You can always house some snails or something like that with a rainbow shark. Rainbow sharks generally don’t care about snails as they are not seen as a threat. Moreover, the hard shell of any snail will make it impossible for a rainbow shark to eat. We have covered aquarium snails in a lot of detail here.
About Rainbow Sharks: Size, Housing & Lifespan
The rainbow shark may sound like a pretty vicious fish, seeing as shark is in the name, but that is not quite so. Sure, rainbow sharks are not the most peaceful fish around, even maybe a little more aggressive than they ought to be, but generally speaking they are alright. Most people would classify the rainbow shark as being a semi-aggressive type of fish.
Color, Size and Lifespan
The rainbow shark usually has an elongated black or dark blue body, and can sometimes also be bright blue in color. They have pointed snouts with a flat abdominal area and usually have reddish black, or even orange fins. Males usually have thinner bodies and a brighter coloration than females.
How Big Do Rainbow Sharks Grow?
The average rainbow shark can grow to be 6 inches long and live anywhere from 4 to 6 years.
Generally speaking, in the wild they tend to be fairly peaceful with other rainbow sharks, but in tanks, due to it being an enclosed space, rainbow sharks can be aggressive towards one another. In terms of fighting, a rainbow shark will bite, head butt, and tail whip another smaller rainbow shark or other smaller fish if it feels threatened by them.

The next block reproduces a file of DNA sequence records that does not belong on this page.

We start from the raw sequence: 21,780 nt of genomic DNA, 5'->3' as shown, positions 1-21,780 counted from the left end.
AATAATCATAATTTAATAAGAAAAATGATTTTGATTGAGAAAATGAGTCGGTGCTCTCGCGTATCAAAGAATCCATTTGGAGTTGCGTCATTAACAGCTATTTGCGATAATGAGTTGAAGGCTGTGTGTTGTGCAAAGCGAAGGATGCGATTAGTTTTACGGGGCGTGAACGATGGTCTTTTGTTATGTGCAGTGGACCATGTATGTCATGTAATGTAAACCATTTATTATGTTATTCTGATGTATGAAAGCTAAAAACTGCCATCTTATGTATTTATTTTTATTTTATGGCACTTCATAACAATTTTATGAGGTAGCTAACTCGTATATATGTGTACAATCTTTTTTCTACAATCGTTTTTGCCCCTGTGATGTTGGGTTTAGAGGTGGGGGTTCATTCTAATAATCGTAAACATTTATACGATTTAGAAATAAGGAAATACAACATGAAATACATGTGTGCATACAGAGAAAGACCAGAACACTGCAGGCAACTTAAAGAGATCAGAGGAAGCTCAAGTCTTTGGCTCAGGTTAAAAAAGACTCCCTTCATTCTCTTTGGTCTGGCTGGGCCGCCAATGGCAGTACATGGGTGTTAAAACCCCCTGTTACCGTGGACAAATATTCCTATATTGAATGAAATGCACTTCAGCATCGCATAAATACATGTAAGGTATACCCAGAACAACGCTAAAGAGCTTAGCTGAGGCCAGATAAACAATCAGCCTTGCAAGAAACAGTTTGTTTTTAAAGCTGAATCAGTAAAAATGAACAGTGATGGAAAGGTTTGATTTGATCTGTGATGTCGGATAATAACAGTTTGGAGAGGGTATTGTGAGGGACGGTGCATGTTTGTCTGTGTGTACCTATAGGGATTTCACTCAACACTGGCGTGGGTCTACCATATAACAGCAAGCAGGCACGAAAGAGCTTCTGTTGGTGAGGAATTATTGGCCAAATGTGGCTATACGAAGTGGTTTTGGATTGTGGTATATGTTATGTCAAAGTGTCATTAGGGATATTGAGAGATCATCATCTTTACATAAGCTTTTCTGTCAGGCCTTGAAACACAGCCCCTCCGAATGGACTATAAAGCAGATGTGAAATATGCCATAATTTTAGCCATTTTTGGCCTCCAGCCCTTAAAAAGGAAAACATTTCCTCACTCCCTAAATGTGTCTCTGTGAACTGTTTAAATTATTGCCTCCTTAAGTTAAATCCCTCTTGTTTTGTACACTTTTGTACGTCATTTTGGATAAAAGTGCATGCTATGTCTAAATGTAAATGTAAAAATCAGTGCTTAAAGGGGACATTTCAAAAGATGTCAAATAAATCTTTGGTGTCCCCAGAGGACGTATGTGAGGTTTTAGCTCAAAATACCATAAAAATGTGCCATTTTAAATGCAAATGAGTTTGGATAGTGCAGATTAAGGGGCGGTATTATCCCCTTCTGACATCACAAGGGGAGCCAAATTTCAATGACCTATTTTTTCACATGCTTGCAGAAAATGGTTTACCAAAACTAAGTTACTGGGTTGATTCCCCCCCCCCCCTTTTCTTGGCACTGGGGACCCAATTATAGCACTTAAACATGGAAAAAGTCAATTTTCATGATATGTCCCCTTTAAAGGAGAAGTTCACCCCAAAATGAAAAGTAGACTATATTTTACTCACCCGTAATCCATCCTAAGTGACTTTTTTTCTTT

The rainbow shark is actually more closely related to the goldfish than any species of shark out there. The rainbow shark is a fresh water fish found primarily in South East Asia and in bordering areas. This fish is a part of the Cyprinidae species of fish and is also an actinopterygiian, which means that it is a “ray fined fish”.
The rainbow shark likes to live in waters that have sandy bottoms and tends to migrate to flooded areas when they can, especially when it is breeding season. The rainbow shark likes to feed on algae and plankton, but because they are a little aggressive they have been known to attack other fish. When you have a rainbow shark in an aquarium, they like to live in the middle and especially on the bottom.
They are bottom dwellers for the most part. They like to clean the glass, surfaces, and the bottom of the fish tank and love to eat algae and uneaten fish food. In the aquarium, they like to have lots of rocks, caves, plants, and other hiding places where they can relax and get cover.
One single adult rainbow shark is going to need a tank of at least 30 gallons in size and a length of 48 inches at the very minimum. If you house them in an aquarium any smaller than this, they will chase, harass, and possible kill other smaller fish which it sees as a threat. They can handle water temperatures from 75 to 81 degrees Fahrenheit, they need a pH level between 6.0 and 8.0, and a water hardness level between 5 and 11 dH.
We have covered a detailed Saltwater aquarium beginners guide here that you might find helpful.
Just remember our tips, what kinds of fish are good to house with the rainbow shark, and which fish to avoid putting together with them. As long as follow these general guidelines, your community tank will do just fine.